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  • Research article
  • Open Access
  • Open Peer Review

Risk factors of stunting among children living in an urban slum of Bangladesh: findings of a prospective cohort study

BMC Public HealthBMC series – open, inclusive and trusted201818:197

https://doi.org/10.1186/s12889-018-5101-x

  • Received: 11 April 2017
  • Accepted: 19 January 2018
  • Published:
Open Peer Review reports

Abstract

Background

Bangladesh is one of the 20 countries with highest burden of stunting globally. A large portion (around 2.2 million) of the population dwells in the slum areas under severe vulnerable conditions. Children residing in the slums are disproportionately affected with higher burden of undernutrition particularly stunting. In this paper, findings of a prospective cohort study which is part of a larger multi-country study are presented.

Methods

Two hundred and sixty five children were enrolled and followed since their birth till 24 months of age. Anthropometric measurements, dietary intake and morbidity information were collected monthly. Data from 9 to 12, 15–18 and 21–24 months were collated to analyze and report findings for 12, 18 and 24 months of age. Generalized estimating equation models were constructed to determine risk factors of stunting between 12 and 24 months of age.

Result

Approximately, 18% of children were already stunted (LAZ < -2SD) at birth and the proportion increased to 48% at 24 months of age. Exclusive breastfeeding prevalence was only 9.4% following the WHO definition at 6 months. Dietary energy intake as well as intakes of carbohydrate, fat and protein were suboptimal for majority of the children. However, in regression analysis, LAZ at birth (AOR = 0.40, 95% CI: 0.26, 0.61), household with poor asset index (AOR = 2.81, 95% CI: 1.43, 5.52; ref.: average asset index), being male children (AOR = 1.75, 95% CI: 1.04, 2.95; ref.: female) and age (AOR = 2.34, 95% CI: 1.56, 3.52 at 24 months, AOR = 2.13, 95% CI: 1.55, 2.92 at 18 months; ref.: 12 months of age) were the significant predictors of stunting among this population.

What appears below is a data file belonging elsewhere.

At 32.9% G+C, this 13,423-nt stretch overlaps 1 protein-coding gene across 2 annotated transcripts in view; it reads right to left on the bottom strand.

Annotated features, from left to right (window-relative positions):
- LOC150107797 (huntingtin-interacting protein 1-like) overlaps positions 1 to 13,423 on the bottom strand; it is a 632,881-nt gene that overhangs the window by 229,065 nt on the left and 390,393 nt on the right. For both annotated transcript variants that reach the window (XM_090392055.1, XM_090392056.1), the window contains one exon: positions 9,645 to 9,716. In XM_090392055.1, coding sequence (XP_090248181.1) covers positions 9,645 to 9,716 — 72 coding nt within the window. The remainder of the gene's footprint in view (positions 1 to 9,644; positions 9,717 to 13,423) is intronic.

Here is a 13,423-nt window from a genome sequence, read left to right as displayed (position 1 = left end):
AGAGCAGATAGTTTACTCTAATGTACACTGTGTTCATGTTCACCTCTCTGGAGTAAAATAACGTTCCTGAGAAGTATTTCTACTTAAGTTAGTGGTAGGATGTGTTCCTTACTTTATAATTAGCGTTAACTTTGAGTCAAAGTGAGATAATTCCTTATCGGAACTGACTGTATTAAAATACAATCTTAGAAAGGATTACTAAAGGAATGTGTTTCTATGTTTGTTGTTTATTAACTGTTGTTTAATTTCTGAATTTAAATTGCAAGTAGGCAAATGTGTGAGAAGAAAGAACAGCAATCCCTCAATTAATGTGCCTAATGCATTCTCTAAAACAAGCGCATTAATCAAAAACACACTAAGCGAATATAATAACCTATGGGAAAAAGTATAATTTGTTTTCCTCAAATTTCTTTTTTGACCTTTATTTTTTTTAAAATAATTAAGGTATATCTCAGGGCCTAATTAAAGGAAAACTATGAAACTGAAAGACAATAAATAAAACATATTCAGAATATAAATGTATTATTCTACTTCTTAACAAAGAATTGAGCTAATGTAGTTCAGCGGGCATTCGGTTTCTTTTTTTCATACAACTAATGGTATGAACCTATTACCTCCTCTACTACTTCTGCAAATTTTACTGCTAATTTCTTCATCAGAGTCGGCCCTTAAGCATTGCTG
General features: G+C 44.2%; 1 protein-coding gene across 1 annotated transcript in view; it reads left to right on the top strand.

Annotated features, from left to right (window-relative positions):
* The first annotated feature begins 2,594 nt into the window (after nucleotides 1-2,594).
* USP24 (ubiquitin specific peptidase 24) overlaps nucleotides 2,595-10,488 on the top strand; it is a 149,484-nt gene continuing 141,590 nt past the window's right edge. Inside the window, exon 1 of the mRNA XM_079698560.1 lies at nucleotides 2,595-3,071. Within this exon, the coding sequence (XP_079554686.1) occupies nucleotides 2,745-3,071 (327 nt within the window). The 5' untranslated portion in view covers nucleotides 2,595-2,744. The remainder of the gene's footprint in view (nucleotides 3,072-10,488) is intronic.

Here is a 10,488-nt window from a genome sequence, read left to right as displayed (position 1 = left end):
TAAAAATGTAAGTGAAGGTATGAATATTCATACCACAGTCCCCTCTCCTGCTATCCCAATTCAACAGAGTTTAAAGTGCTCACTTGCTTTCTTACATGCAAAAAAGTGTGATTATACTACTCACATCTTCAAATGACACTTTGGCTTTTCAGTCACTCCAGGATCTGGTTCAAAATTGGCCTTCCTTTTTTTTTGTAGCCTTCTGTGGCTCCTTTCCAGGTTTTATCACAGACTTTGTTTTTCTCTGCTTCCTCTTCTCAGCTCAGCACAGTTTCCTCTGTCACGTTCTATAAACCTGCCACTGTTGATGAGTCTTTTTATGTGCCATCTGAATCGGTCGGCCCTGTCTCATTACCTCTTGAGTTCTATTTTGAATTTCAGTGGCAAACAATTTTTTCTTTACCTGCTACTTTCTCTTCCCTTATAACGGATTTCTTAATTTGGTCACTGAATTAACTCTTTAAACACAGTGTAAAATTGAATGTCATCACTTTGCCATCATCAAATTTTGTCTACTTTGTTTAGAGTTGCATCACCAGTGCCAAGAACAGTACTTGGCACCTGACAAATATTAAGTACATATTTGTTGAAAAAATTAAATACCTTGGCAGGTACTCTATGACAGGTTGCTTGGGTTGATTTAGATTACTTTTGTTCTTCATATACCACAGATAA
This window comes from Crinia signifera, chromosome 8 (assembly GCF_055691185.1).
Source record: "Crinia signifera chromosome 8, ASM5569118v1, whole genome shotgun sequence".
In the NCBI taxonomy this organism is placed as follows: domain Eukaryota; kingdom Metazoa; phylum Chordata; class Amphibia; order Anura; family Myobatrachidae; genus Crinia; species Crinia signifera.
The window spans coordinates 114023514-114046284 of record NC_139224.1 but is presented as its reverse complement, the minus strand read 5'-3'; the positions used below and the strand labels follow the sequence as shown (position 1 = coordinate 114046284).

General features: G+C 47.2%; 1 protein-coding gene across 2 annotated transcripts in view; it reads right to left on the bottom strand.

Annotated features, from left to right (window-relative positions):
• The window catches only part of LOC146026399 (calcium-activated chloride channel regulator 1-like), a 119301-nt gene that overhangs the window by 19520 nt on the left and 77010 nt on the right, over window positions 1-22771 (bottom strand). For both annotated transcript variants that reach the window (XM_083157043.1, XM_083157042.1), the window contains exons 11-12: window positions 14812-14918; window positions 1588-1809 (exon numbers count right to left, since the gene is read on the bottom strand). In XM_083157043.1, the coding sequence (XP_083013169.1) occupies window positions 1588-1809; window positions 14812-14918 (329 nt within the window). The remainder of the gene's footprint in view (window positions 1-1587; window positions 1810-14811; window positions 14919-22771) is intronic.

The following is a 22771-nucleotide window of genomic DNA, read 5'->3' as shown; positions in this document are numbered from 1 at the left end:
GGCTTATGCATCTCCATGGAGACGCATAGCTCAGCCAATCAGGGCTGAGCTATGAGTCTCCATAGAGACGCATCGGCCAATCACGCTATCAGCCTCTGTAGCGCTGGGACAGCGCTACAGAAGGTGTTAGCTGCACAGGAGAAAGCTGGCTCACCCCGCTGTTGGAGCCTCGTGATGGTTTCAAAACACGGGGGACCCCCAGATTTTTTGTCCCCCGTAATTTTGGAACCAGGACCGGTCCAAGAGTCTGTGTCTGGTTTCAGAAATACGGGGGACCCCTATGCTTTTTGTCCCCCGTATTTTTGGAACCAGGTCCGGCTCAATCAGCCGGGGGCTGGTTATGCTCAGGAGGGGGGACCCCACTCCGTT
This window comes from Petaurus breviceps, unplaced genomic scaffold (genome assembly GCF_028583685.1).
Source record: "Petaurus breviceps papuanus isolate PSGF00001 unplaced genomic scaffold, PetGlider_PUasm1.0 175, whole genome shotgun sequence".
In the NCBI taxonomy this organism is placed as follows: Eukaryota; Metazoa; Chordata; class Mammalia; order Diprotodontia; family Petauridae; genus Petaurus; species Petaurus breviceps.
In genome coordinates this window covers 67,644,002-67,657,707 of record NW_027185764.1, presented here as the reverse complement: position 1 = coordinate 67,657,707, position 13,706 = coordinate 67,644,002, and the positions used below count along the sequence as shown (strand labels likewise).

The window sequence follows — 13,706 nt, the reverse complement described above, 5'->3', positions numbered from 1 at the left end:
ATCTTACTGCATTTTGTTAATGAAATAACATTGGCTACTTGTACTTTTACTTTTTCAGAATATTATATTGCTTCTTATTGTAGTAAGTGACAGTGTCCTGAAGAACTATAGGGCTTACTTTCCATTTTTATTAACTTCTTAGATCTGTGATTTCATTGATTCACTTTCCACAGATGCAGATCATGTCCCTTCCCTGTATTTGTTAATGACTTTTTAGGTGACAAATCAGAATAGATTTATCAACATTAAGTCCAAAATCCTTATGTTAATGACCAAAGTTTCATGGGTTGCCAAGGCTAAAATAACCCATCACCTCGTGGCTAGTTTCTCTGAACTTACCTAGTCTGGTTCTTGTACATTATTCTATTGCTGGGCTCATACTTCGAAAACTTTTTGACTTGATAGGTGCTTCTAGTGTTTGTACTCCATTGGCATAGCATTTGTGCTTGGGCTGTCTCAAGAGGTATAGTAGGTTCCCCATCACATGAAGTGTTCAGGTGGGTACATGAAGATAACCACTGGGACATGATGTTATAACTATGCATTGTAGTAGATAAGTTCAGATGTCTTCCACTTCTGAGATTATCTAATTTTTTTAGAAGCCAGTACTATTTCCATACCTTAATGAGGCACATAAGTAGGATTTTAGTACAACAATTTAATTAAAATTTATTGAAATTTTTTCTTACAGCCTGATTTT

Conclusion

As the mechanism of stunting begins even before a child is born, strategies must be focused on life course approach and preventive measurement should be initiated during pregnancy. Alongside, government and policymakers have to develop sustainable strategies to improve various social and environmental factors those are closely interrelated with chronic undernutrition particularly concentrating on urban slum areas.

Keywords

  • Stunting
  • Length at birth
  • Dietary diversity score
  • Urban slum
  • Bangladesh
  • Prospective cohort study
  • Generalized estimating equation

Background